‘Earth Under Water’ documentary review
By Sonam Kaloti, Arts Editor
Natural disasters are the scariest thing ever—not Michael Myers, roller coasters, or even spiders.
Earth Under Water is a 2010 documentary by National Geographic that explores the ever-rising sea levels threatening to drown out civilizations.
The closest I’ve been to a natural disaster was in Toronto, 2010, when my family and I missed a tornado by a mere 20 minutes. We watched the news as all the ceilings of stores we had just been at were ripped off entirely. The sky was jet-black that day.
However, natural disasters occur every day. We as British Columbians face the constant threat of annihilation with the looming inevitability of the “Big One”—a megathrust earthquake and ensuing tsunami long overdue to hit Canada’s West Coast. That is, if we’re not underwater already.
Antarctica holds vast amounts of frozen water, locked up in ice. If melted, this ice would dramatically raise sea levels—and the melting has already started. Scientists have calculated that Antarctica holds about 90 percent of the ice on Earth. Together with Greenland, that is enough ice, if melted, to cause the global sea levels to rise by 70 metres.
Manhattan, Berlin, Paris, and of course Richmond are just a few cities that would find themselves underwater.
Water rising is not a myth; it could happen again, just as it’s happened before. During Earth’s most recent ice age, which only ended about 12,000 years ago, ice sheets expanded so that land mass grew as sea levels fell. However, as the Earth grew ever warmer, sea levels climbed as the ice receded and eventually became the levels we have on Earth today.
Due to the large amount of fossil fuel consumption, global temperatures are rising again. Predicting exactly how much the sea levels are going to rise is difficult because humanity has never had the technology to produce mass carbon dioxide before.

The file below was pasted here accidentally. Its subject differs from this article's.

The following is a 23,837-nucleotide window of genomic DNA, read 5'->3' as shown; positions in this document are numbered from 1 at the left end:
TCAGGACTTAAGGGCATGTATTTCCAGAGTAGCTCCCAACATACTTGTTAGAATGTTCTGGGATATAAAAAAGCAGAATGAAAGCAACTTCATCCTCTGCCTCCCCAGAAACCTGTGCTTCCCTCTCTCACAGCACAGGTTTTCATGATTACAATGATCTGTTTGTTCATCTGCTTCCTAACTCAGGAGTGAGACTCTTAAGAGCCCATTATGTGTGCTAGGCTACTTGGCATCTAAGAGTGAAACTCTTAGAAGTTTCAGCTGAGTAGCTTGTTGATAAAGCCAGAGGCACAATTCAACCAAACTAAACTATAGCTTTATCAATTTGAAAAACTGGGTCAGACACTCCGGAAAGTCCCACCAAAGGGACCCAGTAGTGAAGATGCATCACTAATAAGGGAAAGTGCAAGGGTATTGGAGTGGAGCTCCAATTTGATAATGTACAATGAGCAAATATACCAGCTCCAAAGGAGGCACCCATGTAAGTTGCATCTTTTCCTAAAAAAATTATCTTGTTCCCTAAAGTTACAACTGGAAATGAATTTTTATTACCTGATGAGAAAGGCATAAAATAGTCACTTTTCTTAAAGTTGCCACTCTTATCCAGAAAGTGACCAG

Like any National Geographic documentary, Earth Under Water is filled to the brim with scenic shots, including beautiful drone views of Antarctica and cities that may not exist in the next 100 years. CGI incorporated into the film enhances many of these city shots with added flooding, allowing you to see what many of the Earth’s coastal cities will look like once sea levels have risen enough.
The documentary also shows possible sea defences that can be implemented to protect our civilizations. Some defences are already being put in place, such as a large structure in the ocean to protect New Orleans from further flooding. CGI even illustrates the potential for floating cities in the ocean.
Acknowledging there’s a problem is the start to finding a solution. Next is educating yourself on the problem, and National Geographic is a great step in that journey. Earth Under Water is a terrifying documentary of a far too real threat posed by global warming. Despite ignorance being bliss, climate change can’t be ignored forever—or humanity will suffer the consequences.